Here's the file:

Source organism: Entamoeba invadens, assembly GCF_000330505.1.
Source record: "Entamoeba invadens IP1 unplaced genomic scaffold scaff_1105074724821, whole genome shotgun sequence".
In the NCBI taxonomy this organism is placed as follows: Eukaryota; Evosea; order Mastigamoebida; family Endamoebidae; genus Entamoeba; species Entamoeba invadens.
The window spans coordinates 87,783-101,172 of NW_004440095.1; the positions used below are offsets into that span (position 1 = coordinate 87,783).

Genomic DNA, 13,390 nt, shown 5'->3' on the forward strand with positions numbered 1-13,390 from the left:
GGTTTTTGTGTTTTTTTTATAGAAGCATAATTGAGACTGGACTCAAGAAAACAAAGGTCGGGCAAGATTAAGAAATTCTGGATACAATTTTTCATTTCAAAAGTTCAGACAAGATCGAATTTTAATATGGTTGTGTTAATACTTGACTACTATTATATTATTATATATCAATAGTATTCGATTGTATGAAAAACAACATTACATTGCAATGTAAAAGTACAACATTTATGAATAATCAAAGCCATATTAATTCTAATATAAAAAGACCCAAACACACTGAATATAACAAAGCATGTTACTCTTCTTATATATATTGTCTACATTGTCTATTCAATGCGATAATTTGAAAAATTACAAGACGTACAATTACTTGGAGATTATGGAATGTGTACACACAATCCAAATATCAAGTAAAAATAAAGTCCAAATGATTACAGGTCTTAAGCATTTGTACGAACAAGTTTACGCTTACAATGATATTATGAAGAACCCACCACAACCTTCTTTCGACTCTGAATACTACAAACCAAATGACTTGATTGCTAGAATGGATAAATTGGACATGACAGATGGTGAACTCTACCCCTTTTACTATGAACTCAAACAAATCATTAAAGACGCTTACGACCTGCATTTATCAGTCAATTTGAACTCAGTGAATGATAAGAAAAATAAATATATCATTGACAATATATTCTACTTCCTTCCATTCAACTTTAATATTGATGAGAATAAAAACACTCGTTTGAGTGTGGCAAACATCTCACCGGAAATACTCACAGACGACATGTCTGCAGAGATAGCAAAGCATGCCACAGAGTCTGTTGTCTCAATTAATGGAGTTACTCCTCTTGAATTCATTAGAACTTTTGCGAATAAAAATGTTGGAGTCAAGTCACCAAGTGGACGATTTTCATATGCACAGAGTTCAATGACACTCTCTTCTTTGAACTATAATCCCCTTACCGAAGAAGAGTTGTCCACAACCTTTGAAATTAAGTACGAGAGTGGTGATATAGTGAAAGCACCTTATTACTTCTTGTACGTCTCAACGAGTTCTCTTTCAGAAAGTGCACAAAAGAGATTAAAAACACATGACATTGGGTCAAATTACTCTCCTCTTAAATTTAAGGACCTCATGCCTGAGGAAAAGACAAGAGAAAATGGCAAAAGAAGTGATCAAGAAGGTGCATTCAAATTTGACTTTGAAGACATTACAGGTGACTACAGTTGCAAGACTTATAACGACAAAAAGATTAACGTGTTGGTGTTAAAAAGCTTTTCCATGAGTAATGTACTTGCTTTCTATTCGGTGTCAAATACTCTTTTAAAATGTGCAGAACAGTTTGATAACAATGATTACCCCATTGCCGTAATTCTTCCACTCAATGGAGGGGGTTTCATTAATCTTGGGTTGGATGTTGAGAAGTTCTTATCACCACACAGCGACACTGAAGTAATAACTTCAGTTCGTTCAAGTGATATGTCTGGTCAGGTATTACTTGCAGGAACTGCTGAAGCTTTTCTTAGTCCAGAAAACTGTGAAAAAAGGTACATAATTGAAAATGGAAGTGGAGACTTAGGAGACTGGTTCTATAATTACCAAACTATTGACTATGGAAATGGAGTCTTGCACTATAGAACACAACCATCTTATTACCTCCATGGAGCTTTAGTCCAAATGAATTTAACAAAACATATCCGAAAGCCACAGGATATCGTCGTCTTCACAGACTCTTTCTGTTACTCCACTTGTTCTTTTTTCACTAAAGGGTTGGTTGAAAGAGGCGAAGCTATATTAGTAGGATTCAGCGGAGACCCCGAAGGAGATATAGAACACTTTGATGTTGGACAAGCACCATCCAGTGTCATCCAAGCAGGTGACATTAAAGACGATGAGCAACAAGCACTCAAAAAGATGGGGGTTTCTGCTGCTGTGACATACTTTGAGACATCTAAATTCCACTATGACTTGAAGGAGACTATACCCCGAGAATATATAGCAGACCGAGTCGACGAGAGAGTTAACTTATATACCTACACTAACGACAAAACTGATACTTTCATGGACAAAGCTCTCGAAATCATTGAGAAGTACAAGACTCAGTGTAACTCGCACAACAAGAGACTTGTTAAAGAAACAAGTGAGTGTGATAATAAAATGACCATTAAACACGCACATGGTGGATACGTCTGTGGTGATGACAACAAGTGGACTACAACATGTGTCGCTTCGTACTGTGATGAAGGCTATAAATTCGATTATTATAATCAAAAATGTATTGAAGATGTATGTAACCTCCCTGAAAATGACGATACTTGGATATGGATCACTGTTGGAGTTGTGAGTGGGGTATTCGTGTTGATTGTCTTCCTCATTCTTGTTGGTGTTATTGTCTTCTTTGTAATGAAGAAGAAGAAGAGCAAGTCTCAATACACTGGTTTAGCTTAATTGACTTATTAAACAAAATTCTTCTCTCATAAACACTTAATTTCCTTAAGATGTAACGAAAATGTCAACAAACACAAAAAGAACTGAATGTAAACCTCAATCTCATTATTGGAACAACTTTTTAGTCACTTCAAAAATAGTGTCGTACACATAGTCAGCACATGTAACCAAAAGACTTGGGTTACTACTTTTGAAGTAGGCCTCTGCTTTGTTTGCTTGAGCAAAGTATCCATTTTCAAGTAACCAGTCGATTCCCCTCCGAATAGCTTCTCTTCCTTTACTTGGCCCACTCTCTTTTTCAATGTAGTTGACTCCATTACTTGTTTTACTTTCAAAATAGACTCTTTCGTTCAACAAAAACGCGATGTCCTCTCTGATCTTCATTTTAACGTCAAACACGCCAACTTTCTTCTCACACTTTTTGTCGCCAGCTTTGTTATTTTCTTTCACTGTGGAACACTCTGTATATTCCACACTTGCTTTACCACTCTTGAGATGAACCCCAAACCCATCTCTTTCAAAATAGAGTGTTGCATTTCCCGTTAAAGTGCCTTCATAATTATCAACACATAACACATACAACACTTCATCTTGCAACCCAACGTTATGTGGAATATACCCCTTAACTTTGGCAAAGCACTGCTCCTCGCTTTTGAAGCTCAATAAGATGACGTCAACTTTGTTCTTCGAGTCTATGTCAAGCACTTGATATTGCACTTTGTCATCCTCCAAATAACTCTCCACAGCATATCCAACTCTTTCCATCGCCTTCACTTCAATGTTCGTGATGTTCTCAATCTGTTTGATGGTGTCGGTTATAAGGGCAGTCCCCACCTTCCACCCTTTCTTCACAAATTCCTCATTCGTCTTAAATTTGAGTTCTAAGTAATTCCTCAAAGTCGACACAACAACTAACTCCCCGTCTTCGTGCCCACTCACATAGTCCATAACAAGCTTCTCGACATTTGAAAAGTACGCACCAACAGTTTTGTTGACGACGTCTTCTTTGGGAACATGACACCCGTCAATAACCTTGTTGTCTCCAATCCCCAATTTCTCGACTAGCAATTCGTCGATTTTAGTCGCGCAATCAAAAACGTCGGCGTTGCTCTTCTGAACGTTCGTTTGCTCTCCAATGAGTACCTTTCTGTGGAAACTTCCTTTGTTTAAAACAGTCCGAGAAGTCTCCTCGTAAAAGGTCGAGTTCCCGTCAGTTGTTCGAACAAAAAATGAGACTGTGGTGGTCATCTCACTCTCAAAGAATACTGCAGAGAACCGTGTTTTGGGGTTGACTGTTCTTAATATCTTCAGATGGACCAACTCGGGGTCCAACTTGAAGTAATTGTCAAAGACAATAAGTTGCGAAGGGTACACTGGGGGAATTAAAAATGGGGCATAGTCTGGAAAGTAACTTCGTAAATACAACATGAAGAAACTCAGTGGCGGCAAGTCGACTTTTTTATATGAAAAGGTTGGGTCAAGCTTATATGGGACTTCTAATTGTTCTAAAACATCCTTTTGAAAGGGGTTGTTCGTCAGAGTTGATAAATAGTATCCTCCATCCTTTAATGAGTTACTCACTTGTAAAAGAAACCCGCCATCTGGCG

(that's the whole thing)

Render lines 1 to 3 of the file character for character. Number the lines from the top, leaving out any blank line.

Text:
Source organism: Entamoeba invadens, assembly GCF_000330505.1.
Source record: "Entamoeba invadens IP1 unplaced genomic scaffold scaff_1105074724821, whole genome shotgun sequence".
In the NCBI taxonomy this organism is placed as follows: Eukaryota; Evosea; order Mastigamoebida; family Endamoebidae; genus Entamoeba; species Entamoeba invadens.